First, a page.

Ajay Piramal: We are unlikely to lend to startups, says Ajay Piramal–Economic Times–02.08.2017

We are waiting for the housing finance licence, which we expect to get this month, said Ajay Piramal
Piramal Enterprises will explore the possibility of raising funds by selling shares to investors now that the announcements regarding IDFC‘s merger with Shriram Capital and quarterly results have been announced, chairman Ajay Piramal told ET . The company reported quarterly profit of Rs 302 crore, up 31 per cent from the same quarter last year, helped by a strong growth in its financial services loan book. Edited excerpts…

How was your performance in the financial services business this quarter?
We have had a robust growth in the financial services business continuously. Not only has the loan book grown 79 per cent but the quality is very good. We have had a couple of large disbursements in the non-real estate segment and they have come back with great returns.

We are waiting for the housing finance licence, which we expect to get this month. We also have a whole new category of assets we are lending to: emerging corporates. We will lend them Rs 100 crore or below.

Will you be lending to startups?
Unlikely. We will lend against cash flow.

How have you managed to bring down your bad loans to 0.2 per cent?
We are very strict about the quality of people we lend to. In the real estate book, we lend only to the top developers in a few select cities. We have a deep understanding of that city and the developer. Second, we have a corresponding parallel asset monitoring team that monitors the asset regularly to understand the quality. If there are issues, we can correct them. Our risk is totally independent of people who are running the business. They don’t have an incentive to keep lending.

Is your pharmaceutical business a cause for concern?
You have grown only 4.2 per cent this quarter… GST has affected the domestic pharma business this quarter. Globally, there has been depreciation in the value of the pound and dollar. But the underlying growth is still there — am not worried about it.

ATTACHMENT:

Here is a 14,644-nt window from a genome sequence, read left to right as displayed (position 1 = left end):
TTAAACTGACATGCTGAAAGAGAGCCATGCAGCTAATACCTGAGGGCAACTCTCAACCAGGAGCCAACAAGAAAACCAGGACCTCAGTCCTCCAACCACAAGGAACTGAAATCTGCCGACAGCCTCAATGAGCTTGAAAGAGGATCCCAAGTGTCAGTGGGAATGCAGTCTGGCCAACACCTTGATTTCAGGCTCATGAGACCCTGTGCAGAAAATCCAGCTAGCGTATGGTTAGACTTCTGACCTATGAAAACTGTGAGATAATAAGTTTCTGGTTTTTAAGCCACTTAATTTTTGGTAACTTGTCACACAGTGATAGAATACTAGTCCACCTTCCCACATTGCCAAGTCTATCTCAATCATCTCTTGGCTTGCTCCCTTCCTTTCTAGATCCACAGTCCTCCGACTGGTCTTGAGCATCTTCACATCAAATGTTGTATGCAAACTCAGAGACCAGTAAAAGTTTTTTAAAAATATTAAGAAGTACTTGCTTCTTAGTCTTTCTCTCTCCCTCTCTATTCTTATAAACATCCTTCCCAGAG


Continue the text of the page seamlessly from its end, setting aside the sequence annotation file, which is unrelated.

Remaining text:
Are you looking at more acquisitions in the pharma business?
If you look at our history in past 30 years, we have been very disciplined. We didn’t acquire for the sake of acquiring: we acquired only if there was a strategic need, and if we could create value. We have done quite a few acquisitions last year – we will integrate them and see the effects. So far, it looks good.

You were going to launch a QIP. What’s the status of that now?
We are looking to raise funds because our financial services loan book has been growing fast. In that business, capital and cash are the raw materials which you can grow by. There were two events that took place. We wanted them to get over – IDFC and Shriram merger announcement and Q1 results announcement. It is important for us to be transparent, now we will see.

You had some road shows…
We told them that we are taking a pause. They wanted to know about how the quarterly results were. We could not share any information until it was publicly done. and dollar. But the underlying growth is still there — am not worried about it.

Is IDFC merger with Shriram Capital a liquidity event for you?
No, it is not.

How do you see the merger?
Let it take place. We have to wait for all the regulators to approve it. We will do the valuations and see. For us, it is a strategic investment.

Will you recuse yourself from the board? You would have a conflict of interest because you also have a big financial services business
We will do everything that is in the best interest of Shriram Group. We will take things as they come.

Through your QIP funds you can raise three times more debt. Is that how you are looking at it?
We are examining everything. QIP is not a done deal. We are looking at all options, and are very shy of diluting equity.

What about demerger of pharma and financial services business?
We have told shareholders that we will do it in the mid-term, we will do it at the right time. In the meantime, shareholders wanted more transparency, so we moved most books to an NCBFC, which is a 100 per cent subsidiary. They wanted to know the equity and debt, which is available. We are getting more transparent.

via Ajay Piramal: We are unlikely to lend to startups, says Ajay Piramal

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